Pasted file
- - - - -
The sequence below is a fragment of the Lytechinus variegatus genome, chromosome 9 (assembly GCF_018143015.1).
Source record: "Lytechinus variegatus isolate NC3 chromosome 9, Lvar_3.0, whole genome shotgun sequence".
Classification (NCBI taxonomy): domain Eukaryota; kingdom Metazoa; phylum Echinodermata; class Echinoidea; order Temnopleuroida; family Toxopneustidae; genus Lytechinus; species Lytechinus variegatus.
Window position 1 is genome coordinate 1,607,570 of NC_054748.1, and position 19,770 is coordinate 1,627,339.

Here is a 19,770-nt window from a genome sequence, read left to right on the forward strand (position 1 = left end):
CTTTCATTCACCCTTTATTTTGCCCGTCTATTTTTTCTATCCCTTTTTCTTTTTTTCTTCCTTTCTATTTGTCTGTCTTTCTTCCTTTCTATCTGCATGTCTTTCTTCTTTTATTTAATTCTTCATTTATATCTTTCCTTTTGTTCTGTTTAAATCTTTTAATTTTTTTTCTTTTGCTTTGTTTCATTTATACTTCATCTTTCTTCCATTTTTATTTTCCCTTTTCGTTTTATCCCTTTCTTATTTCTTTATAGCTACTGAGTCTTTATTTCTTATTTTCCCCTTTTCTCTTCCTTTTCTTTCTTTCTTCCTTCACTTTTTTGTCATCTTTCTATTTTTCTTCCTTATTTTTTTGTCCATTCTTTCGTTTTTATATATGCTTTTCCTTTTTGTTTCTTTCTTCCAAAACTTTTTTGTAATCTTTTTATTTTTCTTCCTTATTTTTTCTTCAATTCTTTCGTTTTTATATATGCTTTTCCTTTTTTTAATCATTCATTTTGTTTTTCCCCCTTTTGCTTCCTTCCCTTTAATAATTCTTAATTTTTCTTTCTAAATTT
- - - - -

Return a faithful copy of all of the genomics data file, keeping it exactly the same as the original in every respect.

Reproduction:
The sequence below is a fragment of the Lytechinus variegatus genome, chromosome 9 (assembly GCF_018143015.1).
Source record: "Lytechinus variegatus isolate NC3 chromosome 9, Lvar_3.0, whole genome shotgun sequence".
Classification (NCBI taxonomy): domain Eukaryota; kingdom Metazoa; phylum Echinodermata; class Echinoidea; order Temnopleuroida; family Toxopneustidae; genus Lytechinus; species Lytechinus variegatus.
Window position 1 is genome coordinate 1,607,570 of NC_054748.1, and position 19,770 is coordinate 1,627,339.

Here is a 19,770-nt window from a genome sequence, read left to right on the forward strand (position 1 = left end):
CTTTCATTCACCCTTTATTTTGCCCGTCTATTTTTTCTATCCCTTTTTCTTTTTTTCTTCCTTTCTATTTGTCTGTCTTTCTTCCTTTCTATCTGCATGTCTTTCTTCTTTTATTTAATTCTTCATTTATATCTTTCCTTTTGTTCTGTTTAAATCTTTTAATTTTTTTTCTTTTGCTTTGTTTCATTTATACTTCATCTTTCTTCCATTTTTATTTTCCCTTTTCGTTTTATCCCTTTCTTATTTCTTTATAGCTACTGAGTCTTTATTTCTTATTTTCCCCTTTTCTCTTCCTTTTCTTTCTTTCTTCCTTCACTTTTTTGTCATCTTTCTATTTTTCTTCCTTATTTTTTTGTCCATTCTTTCGTTTTTATATATGCTTTTCCTTTTTGTTTCTTTCTTCCAAAACTTTTTTGTAATCTTTTTATTTTTCTTCCTTATTTTTTCTTCAATTCTTTCGTTTTTATATATGCTTTTCCTTTTTTTAATCATTCATTTTGTTTTTCCCCCTTTTGCTTCCTTCCCTTTAATAATTCTTAATTTTTCTTTCTAAATTT